The truth is more mundane but shows that AI software is running underneath all sorts of modern technological tasks from autopilot to the magnificent gyroscope ability of Segways. Anywhere that 'fast fuzzy type' decisions needs to be made – there is some artificial intelligence involved. In fact a simple search on Google is basically putting AI to work. Language, speech, translation, and visual processing all rely on machine learning or AI. Many of the leading AI researchers all work for Google. It is becoming the place to go for machine learning researchers.

Artificial Intelligence only gets better, it never gets worse. Any robot that has legged locomotion uses very sophisticated AI to be able to walk up stairs and steep inclines and over rough, uneven terrain. Likewise with arm control and dexterous manipulation so they can be able to perform dexterous tasks including catching balls, chopping vegetables, performing telesurgery, and pouring coffee.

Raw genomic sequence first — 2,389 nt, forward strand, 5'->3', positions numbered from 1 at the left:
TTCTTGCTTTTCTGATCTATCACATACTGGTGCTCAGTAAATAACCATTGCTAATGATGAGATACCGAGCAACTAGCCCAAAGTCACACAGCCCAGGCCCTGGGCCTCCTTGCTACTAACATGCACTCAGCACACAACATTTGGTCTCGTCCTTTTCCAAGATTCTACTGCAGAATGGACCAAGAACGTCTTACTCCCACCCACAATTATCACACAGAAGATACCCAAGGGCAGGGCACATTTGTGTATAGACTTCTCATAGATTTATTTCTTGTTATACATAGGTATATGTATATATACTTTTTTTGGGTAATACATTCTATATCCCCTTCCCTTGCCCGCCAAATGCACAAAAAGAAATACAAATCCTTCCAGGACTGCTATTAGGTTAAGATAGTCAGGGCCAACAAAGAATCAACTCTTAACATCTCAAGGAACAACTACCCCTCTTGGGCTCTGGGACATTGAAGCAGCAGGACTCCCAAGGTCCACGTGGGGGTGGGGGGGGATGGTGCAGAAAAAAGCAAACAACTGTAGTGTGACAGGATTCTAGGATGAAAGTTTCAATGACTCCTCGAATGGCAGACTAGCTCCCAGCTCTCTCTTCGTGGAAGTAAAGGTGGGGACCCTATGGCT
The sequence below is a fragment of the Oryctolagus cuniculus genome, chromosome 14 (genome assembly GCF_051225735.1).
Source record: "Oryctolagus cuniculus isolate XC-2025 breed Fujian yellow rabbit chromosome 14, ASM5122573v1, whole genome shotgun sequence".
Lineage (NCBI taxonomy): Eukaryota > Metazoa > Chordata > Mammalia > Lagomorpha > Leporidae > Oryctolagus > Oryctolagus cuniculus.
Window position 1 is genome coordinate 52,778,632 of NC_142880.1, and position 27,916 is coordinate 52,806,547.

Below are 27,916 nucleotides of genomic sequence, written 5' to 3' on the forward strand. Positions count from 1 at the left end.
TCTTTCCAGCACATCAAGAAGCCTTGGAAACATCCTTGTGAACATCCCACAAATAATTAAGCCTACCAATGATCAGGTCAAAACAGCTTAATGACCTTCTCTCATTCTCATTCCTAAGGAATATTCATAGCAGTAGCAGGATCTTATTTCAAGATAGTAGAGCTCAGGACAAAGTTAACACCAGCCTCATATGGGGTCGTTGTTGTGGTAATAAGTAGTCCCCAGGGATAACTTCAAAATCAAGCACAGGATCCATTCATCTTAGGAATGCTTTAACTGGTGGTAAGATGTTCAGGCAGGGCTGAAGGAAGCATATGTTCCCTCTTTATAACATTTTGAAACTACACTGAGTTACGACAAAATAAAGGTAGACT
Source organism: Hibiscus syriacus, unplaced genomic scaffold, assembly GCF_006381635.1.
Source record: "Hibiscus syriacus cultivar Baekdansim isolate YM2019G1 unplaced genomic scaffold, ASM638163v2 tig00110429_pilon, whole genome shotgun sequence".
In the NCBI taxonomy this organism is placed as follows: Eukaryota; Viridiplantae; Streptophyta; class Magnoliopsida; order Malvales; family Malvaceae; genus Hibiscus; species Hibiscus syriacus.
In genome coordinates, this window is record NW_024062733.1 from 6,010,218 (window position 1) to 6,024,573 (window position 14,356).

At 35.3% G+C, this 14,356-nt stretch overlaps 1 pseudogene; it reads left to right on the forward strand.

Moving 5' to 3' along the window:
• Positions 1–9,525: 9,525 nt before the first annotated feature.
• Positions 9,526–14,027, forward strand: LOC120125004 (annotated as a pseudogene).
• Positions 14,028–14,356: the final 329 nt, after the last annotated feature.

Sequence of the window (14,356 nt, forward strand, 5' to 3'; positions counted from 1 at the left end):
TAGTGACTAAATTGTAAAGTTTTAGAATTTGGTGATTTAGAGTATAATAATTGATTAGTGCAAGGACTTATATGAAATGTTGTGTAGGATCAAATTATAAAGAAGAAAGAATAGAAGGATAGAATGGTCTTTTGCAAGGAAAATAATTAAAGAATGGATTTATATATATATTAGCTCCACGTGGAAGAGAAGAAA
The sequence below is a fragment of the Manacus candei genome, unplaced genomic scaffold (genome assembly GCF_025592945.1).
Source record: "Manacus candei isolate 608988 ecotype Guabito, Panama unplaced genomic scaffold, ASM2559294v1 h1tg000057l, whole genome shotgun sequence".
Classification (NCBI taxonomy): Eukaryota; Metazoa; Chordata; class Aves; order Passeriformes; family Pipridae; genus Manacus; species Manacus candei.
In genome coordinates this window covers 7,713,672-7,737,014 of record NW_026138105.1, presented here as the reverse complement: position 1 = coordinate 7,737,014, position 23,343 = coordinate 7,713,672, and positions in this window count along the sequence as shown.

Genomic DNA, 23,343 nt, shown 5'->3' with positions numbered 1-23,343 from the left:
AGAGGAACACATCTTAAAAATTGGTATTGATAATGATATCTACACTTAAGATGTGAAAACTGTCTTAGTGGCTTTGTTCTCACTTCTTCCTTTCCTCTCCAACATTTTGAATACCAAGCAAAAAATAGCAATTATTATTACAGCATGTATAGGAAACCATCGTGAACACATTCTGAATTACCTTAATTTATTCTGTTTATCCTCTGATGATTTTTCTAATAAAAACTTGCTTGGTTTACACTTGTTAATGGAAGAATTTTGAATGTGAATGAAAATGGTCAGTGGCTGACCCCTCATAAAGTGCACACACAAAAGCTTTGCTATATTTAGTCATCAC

What’s the most unusual thing that you think robots will be used for in the near future?

I do think the most unusual thing that robots will be used for is as companions. Robophilia (also known as robot fetishism or technosexuality) is the name commonly used to describe a fetishistic attraction to humanoid or non-humanoid robots. We have already seen the move by the adult industry to capitalise on the advances in Virtual Reality (VR) First Person View (POV) headsets such as the Occulus Rift and repurpose them for porn. In some ways that is an incremental move for society to deal with and can be seen simply as a different viewing experience.